One of the sadder truths of this life is how little we know of love, real, selfless love, rooted in trust and resulting in intimacy. We know little of what it is, how to receive or how to give it. We yearn for it most powerfully, but are so often deceived by its counterfeits into mistaking for them the real thing. Our fears and selfishness are its constant enemies.

As I approach 50, I realize how little I yet understand of real love: the saving, healing, and life-giving love – the real thing. This piece is mostly a confession of my confusion as a boy who wanted it in his deepest heart’s core but had only a meager notion of what it actually was. Perhaps ‘meager’ is too generous.

The first time I fell in love happened the summer between my sophomore and junior years in high school. I had never had anything close to a girlfriend, and had only one or two dates. I was terrified of the opposite sex, mostly because I figured females were pretty much the opposite sex from me. If I ever liked a girl, I was always afraid to ask her out. The one time I did, it was extremely uncomfortable; I didn’t know how to talk to her and couldn’t bring myself to continue seeing her. I thought it must have been the worst couple of hours of her freshman year.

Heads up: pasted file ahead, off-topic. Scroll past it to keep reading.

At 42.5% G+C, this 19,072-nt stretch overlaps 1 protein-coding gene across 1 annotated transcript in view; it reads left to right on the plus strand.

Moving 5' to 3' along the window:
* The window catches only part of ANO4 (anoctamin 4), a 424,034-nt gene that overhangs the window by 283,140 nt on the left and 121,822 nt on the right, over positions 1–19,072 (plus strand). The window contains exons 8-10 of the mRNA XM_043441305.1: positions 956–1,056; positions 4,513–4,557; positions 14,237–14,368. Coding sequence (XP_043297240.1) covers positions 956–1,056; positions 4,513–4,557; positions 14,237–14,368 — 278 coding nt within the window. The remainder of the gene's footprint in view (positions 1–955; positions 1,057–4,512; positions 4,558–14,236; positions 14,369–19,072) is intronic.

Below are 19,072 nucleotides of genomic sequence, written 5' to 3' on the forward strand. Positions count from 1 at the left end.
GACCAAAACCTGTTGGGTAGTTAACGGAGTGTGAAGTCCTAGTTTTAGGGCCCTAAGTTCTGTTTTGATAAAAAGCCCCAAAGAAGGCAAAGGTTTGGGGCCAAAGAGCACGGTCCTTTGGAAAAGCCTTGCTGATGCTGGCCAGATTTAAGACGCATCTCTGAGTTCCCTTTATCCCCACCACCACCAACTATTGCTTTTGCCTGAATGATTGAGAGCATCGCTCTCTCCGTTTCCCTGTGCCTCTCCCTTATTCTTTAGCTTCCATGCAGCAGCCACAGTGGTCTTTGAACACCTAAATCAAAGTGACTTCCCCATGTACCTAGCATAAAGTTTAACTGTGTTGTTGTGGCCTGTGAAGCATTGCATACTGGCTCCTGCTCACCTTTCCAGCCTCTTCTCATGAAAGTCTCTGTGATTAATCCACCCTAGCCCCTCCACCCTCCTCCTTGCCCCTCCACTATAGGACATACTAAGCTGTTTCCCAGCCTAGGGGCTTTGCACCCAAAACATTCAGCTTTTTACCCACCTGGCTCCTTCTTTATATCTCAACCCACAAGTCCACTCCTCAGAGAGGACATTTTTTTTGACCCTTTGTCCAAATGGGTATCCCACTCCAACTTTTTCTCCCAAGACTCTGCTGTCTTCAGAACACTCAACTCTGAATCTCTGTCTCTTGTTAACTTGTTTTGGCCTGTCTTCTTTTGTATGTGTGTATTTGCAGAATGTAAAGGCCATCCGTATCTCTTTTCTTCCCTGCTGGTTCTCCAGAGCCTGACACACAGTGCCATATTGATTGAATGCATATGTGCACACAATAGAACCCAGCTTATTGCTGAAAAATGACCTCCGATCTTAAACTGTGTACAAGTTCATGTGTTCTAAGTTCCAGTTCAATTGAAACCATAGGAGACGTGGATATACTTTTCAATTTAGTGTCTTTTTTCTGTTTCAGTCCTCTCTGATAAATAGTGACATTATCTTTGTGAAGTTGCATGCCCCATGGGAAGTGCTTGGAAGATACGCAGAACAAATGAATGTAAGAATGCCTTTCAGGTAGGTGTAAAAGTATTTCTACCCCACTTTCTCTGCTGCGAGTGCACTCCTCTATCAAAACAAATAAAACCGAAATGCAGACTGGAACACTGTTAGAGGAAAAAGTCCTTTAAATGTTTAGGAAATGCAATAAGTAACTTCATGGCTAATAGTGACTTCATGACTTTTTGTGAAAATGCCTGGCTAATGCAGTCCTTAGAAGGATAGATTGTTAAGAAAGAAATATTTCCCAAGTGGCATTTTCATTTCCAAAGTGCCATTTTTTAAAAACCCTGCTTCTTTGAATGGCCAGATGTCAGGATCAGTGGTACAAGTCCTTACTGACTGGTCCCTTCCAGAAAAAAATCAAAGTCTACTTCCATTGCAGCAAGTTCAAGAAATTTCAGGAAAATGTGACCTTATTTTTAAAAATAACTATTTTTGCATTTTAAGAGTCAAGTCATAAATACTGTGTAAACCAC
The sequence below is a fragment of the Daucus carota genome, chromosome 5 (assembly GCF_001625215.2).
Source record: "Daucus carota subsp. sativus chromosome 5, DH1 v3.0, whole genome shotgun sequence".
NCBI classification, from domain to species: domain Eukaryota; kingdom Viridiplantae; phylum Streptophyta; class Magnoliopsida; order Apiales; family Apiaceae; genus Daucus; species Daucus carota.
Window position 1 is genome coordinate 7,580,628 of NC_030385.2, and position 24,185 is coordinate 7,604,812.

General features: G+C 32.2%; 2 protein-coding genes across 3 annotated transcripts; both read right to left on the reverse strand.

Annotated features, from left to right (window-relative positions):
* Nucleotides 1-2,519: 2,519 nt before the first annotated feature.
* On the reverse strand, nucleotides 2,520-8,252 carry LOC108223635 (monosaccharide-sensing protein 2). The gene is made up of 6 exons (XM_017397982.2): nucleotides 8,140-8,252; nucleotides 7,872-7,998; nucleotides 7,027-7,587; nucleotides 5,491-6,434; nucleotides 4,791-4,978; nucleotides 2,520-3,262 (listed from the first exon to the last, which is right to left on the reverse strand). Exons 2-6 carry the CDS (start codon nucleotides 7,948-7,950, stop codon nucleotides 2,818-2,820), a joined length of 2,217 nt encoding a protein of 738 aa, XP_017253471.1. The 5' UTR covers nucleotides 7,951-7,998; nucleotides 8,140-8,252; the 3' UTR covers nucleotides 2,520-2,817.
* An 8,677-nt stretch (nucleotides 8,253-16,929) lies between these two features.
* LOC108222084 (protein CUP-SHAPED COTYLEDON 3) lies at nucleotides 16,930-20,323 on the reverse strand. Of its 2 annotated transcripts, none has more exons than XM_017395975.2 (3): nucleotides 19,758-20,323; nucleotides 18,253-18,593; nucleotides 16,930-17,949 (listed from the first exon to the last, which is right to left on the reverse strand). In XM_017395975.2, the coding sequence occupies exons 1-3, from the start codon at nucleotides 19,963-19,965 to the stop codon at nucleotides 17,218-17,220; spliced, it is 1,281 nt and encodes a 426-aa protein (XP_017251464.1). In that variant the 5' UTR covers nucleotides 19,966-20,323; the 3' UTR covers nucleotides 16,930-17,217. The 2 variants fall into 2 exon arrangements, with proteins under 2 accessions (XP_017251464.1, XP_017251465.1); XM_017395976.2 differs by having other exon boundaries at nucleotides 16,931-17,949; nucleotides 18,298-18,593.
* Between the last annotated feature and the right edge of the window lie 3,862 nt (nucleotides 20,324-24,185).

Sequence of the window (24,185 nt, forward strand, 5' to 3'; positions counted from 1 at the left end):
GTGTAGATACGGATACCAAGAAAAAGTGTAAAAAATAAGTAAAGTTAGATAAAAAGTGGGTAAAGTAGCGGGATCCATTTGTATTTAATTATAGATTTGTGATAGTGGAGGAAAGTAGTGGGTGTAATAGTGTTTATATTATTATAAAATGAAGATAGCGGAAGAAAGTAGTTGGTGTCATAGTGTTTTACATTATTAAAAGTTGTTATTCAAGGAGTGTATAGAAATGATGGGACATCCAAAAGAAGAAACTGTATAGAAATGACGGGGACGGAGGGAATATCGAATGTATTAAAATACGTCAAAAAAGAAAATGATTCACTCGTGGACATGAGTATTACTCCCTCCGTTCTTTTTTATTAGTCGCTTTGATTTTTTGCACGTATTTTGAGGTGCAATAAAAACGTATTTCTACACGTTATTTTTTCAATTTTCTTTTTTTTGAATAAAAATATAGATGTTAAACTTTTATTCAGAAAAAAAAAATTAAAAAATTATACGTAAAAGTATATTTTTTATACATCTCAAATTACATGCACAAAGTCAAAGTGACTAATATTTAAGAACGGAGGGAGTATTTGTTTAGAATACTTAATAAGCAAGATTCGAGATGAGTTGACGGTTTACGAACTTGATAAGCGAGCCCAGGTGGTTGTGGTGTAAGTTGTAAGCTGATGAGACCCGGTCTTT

The previous summer had been whiled away on my odd personal pursuits, virtually friendless and alone. Dad insisted this year that I get a summer job, and told me about the Youth Conservation Corps. I applied early in the year and was accepted. Though it was not all work (we got paid for class time as well), it was my first real job. It turned out to be a fantastic experience. The YCC was a federal youth work-educational program modeled after the Civil Conservation Corps of the 1930s. We spent one half of the week in Missoula, where our time was spent in the classroom and on public improvement projects, such as building and repairing playground equipment, or grounds keeping. In the classroom we learned about various subjects like first-aid and forest ecology. We spent the other half of the week at ‘spike camp.’ There we worked our way through acres of recently logged forest, gathering and making enormous piles of slash. It was hard work on rugged terrain. When we broke for the day, we swam in a cool mountain lake, and spent the evening and night in a tent camp.